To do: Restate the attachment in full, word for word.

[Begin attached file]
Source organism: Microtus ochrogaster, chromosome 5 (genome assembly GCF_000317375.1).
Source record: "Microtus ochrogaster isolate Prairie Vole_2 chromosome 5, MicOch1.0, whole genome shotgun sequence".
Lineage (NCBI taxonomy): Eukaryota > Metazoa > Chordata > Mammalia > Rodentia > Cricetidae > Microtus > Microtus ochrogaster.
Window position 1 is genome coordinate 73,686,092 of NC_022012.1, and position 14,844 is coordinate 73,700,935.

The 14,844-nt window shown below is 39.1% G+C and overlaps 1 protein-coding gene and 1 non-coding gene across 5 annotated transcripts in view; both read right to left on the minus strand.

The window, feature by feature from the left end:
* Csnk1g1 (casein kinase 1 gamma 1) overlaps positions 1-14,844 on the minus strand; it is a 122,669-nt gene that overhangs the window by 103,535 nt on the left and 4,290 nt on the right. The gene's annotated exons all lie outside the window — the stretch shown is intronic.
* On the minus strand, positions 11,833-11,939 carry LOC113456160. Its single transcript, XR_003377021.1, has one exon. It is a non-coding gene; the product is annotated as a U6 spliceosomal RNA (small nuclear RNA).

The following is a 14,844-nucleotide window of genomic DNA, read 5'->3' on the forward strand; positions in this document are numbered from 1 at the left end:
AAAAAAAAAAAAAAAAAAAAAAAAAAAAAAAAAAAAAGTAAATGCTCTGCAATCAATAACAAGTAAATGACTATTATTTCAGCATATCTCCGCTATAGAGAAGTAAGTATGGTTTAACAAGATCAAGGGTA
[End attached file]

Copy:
Source organism: Microtus ochrogaster, chromosome 5 (genome assembly GCF_000317375.1).
Source record: "Microtus ochrogaster isolate Prairie Vole_2 chromosome 5, MicOch1.0, whole genome shotgun sequence".
Lineage (NCBI taxonomy): Eukaryota > Metazoa > Chordata > Mammalia > Rodentia > Cricetidae > Microtus > Microtus ochrogaster.
Window position 1 is genome coordinate 73,686,092 of NC_022012.1, and position 14,844 is coordinate 73,700,935.

The 14,844-nt window shown below is 39.1% G+C and overlaps 1 protein-coding gene and 1 non-coding gene across 5 annotated transcripts in view; both read right to left on the minus strand.

The window, feature by feature from the left end:
* Csnk1g1 (casein kinase 1 gamma 1) overlaps positions 1-14,844 on the minus strand; it is a 122,669-nt gene that overhangs the window by 103,535 nt on the left and 4,290 nt on the right. The gene's annotated exons all lie outside the window — the stretch shown is intronic.
* On the minus strand, positions 11,833-11,939 carry LOC113456160. Its single transcript, XR_003377021.1, has one exon. It is a non-coding gene; the product is annotated as a U6 spliceosomal RNA (small nuclear RNA).

The following is a 14,844-nucleotide window of genomic DNA, read 5'->3' on the forward strand; positions in this document are numbered from 1 at the left end:
AAAAAAAAAAAAAAAAAAAAAAAAAAAAAAAAAAAAAGTAAATGCTCTGCAATCAATAACAAGTAAATGACTATTATTTCAGCATATCTCCGCTATAGAGAAGTAAGTATGGTTTAACAAGATCAAGGGTA